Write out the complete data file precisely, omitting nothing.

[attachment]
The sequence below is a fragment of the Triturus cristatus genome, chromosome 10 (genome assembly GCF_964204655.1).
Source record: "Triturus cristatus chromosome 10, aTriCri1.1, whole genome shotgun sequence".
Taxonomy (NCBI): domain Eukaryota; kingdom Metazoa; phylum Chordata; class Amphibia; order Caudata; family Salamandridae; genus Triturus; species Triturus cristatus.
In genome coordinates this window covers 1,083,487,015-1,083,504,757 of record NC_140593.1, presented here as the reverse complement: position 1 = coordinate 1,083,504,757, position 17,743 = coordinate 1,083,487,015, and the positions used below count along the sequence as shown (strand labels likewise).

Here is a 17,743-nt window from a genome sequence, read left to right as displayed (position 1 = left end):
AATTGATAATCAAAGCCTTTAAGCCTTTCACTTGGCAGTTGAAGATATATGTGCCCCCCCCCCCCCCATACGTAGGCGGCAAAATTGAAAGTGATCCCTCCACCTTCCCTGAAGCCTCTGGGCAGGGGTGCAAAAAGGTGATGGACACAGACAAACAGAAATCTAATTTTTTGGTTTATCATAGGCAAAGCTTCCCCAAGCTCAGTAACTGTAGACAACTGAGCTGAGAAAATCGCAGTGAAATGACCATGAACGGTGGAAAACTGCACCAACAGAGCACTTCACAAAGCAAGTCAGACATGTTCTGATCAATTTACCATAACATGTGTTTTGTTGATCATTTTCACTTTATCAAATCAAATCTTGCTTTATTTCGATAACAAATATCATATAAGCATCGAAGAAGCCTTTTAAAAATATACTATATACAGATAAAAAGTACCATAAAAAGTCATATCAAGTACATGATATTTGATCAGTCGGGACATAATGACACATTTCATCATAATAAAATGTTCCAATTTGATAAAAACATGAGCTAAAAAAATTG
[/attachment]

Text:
The sequence below is a fragment of the Triturus cristatus genome, chromosome 10 (genome assembly GCF_964204655.1).
Source record: "Triturus cristatus chromosome 10, aTriCri1.1, whole genome shotgun sequence".
Taxonomy (NCBI): domain Eukaryota; kingdom Metazoa; phylum Chordata; class Amphibia; order Caudata; family Salamandridae; genus Triturus; species Triturus cristatus.
In genome coordinates this window covers 1,083,487,015-1,083,504,757 of record NC_140593.1, presented here as the reverse complement: position 1 = coordinate 1,083,504,757, position 17,743 = coordinate 1,083,487,015, and the positions used below count along the sequence as shown (strand labels likewise).

Here is a 17,743-nt window from a genome sequence, read left to right as displayed (position 1 = left end):
AATTGATAATCAAAGCCTTTAAGCCTTTCACTTGGCAGTTGAAGATATATGTGCCCCCCCCCCCCCCATACGTAGGCGGCAAAATTGAAAGTGATCCCTCCACCTTCCCTGAAGCCTCTGGGCAGGGGTGCAAAAAGGTGATGGACACAGACAAACAGAAATCTAATTTTTTGGTTTATCATAGGCAAAGCTTCCCCAAGCTCAGTAACTGTAGACAACTGAGCTGAGAAAATCGCAGTGAAATGACCATGAACGGTGGAAAACTGCACCAACAGAGCACTTCACAAAGCAAGTCAGACATGTTCTGATCAATTTACCATAACATGTGTTTTGTTGATCATTTTCACTTTATCAAATCAAATCTTGCTTTATTTCGATAACAAATATCATATAAGCATCGAAGAAGCCTTTTAAAAATATACTATATACAGATAAAAAGTACCATAAAAAGTCATATCAAGTACATGATATTTGATCAGTCGGGACATAATGACACATTTCATCATAATAAAATGTTCCAATTTGATAAAAACATGAGCTAAAAAAATTG